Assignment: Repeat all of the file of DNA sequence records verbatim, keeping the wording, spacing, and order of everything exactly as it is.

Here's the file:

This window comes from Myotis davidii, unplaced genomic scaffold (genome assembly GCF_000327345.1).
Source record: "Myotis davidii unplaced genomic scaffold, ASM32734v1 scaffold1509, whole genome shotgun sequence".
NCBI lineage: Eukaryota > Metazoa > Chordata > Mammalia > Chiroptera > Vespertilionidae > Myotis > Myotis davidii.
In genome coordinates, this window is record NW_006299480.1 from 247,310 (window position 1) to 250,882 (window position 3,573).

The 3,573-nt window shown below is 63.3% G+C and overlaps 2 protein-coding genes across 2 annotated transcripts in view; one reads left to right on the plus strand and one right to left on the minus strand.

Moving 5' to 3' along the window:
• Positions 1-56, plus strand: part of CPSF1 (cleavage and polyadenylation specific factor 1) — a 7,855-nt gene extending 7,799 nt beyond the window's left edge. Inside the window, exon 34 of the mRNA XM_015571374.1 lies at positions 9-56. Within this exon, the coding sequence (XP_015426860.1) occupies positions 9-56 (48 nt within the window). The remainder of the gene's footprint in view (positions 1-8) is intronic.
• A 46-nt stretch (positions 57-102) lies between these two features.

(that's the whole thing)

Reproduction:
This window comes from Myotis davidii, unplaced genomic scaffold (genome assembly GCF_000327345.1).
Source record: "Myotis davidii unplaced genomic scaffold, ASM32734v1 scaffold1509, whole genome shotgun sequence".
NCBI lineage: Eukaryota > Metazoa > Chordata > Mammalia > Chiroptera > Vespertilionidae > Myotis > Myotis davidii.
In genome coordinates, this window is record NW_006299480.1 from 247,310 (window position 1) to 250,882 (window position 3,573).

The 3,573-nt window shown below is 63.3% G+C and overlaps 2 protein-coding genes across 2 annotated transcripts in view; one reads left to right on the plus strand and one right to left on the minus strand.

Moving 5' to 3' along the window:
• Positions 1-56, plus strand: part of CPSF1 (cleavage and polyadenylation specific factor 1) — a 7,855-nt gene extending 7,799 nt beyond the window's left edge. Inside the window, exon 34 of the mRNA XM_015571374.1 lies at positions 9-56. Within this exon, the coding sequence (XP_015426860.1) occupies positions 9-56 (48 nt within the window). The remainder of the gene's footprint in view (positions 1-8) is intronic.
• A 46-nt stretch (positions 57-102) lies between these two features.